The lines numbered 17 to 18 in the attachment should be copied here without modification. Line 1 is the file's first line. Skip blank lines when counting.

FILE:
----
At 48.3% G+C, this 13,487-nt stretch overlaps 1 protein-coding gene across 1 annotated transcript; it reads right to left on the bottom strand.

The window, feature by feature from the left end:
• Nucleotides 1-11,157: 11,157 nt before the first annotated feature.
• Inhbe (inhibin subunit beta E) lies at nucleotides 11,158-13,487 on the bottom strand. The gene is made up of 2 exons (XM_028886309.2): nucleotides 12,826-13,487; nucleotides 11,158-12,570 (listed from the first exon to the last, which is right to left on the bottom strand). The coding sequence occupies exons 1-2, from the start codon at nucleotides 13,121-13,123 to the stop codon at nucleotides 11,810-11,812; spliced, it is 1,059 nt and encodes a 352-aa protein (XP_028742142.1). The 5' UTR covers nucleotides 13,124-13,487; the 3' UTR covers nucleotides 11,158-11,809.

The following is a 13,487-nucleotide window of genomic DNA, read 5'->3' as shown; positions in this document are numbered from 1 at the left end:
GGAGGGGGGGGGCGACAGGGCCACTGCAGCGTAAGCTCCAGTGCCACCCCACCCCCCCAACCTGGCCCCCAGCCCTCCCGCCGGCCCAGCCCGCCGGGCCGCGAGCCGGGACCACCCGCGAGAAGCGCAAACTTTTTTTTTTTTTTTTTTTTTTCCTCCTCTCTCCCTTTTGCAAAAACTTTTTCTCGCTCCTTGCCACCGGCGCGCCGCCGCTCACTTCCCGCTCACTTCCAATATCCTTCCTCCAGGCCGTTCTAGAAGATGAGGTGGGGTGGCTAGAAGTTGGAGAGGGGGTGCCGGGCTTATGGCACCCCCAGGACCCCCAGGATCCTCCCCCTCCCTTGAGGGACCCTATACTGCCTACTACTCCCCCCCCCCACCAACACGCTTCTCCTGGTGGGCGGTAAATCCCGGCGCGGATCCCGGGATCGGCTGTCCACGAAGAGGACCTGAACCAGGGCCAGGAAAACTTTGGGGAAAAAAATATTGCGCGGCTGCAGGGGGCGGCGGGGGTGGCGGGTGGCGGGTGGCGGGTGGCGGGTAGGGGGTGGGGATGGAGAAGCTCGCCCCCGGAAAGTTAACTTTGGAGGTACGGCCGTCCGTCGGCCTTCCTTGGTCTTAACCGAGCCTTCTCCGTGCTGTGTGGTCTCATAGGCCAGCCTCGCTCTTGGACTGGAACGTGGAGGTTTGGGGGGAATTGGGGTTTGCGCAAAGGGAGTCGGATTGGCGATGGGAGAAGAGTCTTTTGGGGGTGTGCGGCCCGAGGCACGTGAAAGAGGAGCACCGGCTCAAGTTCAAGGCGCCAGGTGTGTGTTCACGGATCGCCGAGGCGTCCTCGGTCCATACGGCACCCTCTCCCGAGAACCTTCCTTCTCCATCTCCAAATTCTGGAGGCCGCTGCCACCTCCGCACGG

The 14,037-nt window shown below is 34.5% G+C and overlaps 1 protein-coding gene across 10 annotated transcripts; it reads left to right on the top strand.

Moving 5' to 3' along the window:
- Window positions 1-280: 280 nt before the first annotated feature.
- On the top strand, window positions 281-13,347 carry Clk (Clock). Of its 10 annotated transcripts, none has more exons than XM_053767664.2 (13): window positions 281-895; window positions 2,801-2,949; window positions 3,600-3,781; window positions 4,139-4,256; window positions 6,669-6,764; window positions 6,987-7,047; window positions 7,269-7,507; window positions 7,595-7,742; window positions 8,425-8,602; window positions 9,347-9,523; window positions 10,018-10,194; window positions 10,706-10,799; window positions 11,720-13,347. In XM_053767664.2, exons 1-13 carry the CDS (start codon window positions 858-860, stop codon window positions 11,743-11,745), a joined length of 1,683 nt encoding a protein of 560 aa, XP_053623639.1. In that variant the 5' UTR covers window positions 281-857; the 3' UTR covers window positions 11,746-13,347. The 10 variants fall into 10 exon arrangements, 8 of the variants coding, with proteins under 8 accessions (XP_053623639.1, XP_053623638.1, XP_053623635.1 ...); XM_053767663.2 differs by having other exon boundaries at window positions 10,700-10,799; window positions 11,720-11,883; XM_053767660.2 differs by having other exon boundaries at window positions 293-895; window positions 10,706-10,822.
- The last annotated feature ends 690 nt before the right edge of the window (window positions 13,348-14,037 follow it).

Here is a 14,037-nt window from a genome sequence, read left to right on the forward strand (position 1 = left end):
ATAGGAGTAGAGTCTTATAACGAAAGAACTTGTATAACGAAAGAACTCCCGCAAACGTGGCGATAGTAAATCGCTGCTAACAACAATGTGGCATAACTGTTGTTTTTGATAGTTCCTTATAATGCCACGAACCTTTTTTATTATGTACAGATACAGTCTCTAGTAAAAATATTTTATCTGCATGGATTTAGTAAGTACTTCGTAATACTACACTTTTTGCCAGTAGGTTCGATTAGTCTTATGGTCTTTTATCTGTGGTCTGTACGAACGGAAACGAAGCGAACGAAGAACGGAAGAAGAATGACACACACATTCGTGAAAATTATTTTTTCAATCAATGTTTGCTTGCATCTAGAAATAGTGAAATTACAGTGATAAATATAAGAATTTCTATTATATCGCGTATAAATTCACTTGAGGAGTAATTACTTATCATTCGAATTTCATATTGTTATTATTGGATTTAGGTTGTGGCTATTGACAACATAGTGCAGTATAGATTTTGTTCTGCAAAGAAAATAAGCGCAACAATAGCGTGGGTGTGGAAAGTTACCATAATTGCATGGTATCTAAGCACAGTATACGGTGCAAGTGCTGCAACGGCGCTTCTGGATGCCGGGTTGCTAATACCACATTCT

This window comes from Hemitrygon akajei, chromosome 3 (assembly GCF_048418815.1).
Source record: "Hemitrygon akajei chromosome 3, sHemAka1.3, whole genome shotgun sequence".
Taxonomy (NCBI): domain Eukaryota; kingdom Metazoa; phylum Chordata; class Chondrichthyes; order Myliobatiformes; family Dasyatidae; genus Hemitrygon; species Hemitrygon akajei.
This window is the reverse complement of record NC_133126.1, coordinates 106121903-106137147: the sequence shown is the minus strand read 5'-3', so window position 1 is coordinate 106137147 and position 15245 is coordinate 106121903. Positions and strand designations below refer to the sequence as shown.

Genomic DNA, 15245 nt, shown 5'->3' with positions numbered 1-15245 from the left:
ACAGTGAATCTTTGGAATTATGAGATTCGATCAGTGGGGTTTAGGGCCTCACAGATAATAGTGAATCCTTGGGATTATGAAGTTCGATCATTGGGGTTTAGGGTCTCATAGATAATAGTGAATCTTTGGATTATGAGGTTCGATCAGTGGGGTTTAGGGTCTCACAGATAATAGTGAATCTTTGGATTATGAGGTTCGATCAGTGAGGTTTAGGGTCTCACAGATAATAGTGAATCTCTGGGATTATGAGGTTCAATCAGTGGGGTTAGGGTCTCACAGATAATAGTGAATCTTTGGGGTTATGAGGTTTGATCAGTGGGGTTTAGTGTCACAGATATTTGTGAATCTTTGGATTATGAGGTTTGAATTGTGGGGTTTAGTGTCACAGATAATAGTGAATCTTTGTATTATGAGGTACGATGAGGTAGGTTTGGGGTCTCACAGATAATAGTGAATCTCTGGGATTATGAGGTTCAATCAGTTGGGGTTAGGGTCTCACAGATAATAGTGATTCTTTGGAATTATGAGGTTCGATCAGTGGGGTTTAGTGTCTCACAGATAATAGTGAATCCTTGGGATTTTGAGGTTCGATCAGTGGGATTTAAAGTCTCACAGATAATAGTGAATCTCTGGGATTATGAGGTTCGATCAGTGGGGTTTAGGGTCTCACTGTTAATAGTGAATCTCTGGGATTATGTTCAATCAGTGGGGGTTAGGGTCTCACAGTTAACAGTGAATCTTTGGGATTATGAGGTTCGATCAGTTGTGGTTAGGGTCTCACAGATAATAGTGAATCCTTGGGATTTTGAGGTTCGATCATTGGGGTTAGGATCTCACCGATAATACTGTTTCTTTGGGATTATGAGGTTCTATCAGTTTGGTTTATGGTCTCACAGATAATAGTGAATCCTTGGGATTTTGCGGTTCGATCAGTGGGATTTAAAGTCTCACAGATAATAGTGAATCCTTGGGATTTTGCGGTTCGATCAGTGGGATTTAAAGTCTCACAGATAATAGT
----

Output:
This window is the reverse complement of record NC_133126.1, coordinates 106121903-106137147: the sequence shown is the minus strand read 5'-3', so window position 1 is coordinate 106137147 and position 15245 is coordinate 106121903. Positions and strand designations below refer to the sequence as shown.

Genomic DNA, 15245 nt, shown 5'->3' with positions numbered 1-15245 from the left: